Diversity, inclusion and agile procurement
How can procurement give back to communities? Donna Ray and her colleague from CSIRO talked about the value they gained from Steve Fordham’s presentation. He talked about the importance of open thinking and embracing diversity and inclusion, using procurement as a force for good – not just to comply with targets for engaging with indigenous businesses.
Another perspective on the importance of social inclusion within procurement strategies came from Sam Rimal, Procurement Manager at Service New South Wales gained value from the perspective shared about diversity and inclusion, but wanted to share his current bugbear: agile procurement. Sam says that while everyone talks about agile procurement we have to be realistic about it to balance the ability to be proactive, with the need to plan ahead. He says you actually need to plan ahead in order to be proactive in an agile way.
Lessons for procurement leaders:
Craig Taylor, ANZ Head of Procurement at Kerry Ingredients said the message that Paddy Upton shared in his session really resonated with him. Paddy spoke about the need for every leader to be the best in three ways: technically, personally and professionally. Being able to be a better person helps all of us perform at a higher level – and this is true for procurement leaders, too.
Craig reflected that some cutting-edge organisations have become jaded over time, but he sees a light at the end of the tunnel. He believes that the new focus that procurement are putting on customer and value propositions will change this. While procurement was once the second cousin twice-removed who had to be invited to the wedding for political reasons, if they change their approach, Craig believes that they will be invited to sit at the parents table, in time.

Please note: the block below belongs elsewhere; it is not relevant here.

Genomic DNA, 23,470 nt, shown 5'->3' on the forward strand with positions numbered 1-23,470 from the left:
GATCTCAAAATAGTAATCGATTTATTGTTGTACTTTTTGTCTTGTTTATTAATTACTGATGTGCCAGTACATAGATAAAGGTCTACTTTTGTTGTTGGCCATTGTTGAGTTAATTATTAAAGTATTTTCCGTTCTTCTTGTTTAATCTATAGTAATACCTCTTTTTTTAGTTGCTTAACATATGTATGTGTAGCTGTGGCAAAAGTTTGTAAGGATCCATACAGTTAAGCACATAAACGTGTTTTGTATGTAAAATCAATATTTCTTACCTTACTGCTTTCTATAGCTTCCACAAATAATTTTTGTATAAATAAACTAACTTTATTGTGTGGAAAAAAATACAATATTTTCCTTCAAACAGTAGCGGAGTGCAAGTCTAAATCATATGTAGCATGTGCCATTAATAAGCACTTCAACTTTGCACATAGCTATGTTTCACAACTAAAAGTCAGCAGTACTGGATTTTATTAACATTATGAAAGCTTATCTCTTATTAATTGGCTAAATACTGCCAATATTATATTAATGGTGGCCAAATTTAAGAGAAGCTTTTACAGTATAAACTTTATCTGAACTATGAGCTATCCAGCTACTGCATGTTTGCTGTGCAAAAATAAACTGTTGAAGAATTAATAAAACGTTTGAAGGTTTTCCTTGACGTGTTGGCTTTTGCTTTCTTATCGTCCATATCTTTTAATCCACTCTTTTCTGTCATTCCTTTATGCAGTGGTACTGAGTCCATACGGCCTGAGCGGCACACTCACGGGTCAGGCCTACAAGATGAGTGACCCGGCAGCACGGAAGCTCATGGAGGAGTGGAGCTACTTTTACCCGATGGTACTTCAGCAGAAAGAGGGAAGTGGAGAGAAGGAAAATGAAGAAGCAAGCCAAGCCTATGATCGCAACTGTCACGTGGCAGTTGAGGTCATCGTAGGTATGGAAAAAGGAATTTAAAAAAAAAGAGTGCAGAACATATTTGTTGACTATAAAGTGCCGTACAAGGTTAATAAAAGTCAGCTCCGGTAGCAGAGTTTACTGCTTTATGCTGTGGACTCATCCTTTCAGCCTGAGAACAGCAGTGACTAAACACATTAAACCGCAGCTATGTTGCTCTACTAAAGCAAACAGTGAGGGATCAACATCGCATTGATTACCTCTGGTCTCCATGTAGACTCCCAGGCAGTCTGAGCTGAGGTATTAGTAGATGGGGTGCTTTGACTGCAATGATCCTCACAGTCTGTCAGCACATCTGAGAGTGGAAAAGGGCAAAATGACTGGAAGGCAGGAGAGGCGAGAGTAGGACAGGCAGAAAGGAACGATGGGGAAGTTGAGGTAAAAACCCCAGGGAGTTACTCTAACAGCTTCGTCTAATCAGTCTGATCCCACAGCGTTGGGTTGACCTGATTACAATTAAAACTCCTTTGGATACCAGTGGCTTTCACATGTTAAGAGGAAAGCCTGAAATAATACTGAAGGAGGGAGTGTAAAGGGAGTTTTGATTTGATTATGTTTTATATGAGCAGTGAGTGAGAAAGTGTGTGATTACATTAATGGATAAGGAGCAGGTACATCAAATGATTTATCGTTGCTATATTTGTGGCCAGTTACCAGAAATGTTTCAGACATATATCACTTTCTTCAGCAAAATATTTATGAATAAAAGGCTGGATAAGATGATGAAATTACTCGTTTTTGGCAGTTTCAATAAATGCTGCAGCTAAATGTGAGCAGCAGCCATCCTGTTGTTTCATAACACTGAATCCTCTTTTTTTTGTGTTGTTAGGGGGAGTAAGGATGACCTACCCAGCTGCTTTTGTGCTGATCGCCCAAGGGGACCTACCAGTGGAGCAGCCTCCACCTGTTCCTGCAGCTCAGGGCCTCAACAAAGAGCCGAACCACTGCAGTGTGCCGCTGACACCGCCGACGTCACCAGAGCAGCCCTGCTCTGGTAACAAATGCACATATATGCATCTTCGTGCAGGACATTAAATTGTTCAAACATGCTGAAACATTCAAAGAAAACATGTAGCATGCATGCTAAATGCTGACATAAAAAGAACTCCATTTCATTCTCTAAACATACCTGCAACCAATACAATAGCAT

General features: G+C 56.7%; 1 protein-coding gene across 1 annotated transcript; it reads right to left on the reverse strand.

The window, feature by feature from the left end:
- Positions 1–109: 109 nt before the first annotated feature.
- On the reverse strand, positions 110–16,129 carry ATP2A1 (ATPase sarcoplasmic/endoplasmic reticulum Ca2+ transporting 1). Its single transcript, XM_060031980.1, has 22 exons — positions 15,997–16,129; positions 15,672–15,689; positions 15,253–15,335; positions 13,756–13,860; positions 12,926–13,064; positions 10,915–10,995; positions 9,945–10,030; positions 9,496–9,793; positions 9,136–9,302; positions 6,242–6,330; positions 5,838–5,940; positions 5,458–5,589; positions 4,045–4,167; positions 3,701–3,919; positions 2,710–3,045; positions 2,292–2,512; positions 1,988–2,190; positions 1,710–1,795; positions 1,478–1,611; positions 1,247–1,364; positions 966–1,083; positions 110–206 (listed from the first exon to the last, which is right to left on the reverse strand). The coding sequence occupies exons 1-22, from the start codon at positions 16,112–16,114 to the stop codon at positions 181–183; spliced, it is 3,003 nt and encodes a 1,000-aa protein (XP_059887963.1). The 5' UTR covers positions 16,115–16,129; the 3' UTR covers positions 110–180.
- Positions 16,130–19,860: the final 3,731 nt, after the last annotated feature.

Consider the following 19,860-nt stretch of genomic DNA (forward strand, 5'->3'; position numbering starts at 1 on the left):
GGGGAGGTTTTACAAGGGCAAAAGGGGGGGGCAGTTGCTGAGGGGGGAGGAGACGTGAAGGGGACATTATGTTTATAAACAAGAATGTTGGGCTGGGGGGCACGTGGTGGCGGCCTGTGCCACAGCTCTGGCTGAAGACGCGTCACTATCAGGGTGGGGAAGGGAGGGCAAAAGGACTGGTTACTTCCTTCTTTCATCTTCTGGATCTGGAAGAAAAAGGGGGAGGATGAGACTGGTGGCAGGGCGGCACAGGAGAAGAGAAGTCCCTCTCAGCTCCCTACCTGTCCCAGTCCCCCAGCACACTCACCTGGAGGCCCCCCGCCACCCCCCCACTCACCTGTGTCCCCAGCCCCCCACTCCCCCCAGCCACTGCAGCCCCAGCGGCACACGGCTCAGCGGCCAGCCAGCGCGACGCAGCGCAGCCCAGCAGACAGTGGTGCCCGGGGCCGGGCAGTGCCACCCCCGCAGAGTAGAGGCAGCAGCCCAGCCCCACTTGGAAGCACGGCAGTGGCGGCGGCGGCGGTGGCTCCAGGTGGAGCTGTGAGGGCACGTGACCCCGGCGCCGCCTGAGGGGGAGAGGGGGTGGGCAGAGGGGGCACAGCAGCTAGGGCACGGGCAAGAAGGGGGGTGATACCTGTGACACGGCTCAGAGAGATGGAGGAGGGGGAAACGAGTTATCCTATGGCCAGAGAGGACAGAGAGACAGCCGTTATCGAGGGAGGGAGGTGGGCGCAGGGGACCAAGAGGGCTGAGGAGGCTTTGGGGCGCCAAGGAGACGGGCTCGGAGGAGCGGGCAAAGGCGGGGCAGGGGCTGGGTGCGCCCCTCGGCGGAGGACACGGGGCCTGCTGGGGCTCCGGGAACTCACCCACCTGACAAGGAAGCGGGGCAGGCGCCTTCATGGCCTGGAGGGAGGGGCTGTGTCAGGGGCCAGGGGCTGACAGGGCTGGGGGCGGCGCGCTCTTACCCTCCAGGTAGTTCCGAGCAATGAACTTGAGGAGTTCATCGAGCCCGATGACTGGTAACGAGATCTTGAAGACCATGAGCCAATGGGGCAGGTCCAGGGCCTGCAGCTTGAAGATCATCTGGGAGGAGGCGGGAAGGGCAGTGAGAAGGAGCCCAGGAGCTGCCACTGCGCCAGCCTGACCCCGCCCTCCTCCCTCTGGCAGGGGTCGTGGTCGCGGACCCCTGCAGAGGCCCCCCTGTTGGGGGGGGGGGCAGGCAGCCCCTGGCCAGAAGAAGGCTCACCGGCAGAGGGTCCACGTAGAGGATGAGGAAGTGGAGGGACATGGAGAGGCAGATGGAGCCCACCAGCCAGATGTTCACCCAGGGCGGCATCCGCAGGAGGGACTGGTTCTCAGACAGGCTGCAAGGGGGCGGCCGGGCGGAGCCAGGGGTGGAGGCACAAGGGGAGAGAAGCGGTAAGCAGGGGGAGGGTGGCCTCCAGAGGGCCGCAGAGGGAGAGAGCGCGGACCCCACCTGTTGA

Procurement is no longer myopic
A senior sourcing executive from an enterprise communications organisation said that he found the conference informative, and said it had benefited from the international research underpinning it but, most importantly, he said that while procurement used to be myopic, it isn’t anymore.
This agrees with Jason Penrose, CPO of Westpac’s experience of the Procurement Innovation Festival as a “refreshing change”. He noticed that the forward-looking view he saw the conference is important for procurement to adopt in order to be able to evolve and change. He said that he benefited from looking at what other industries are doing to drive change, leadership and technology and felt that the conference is a great enabler.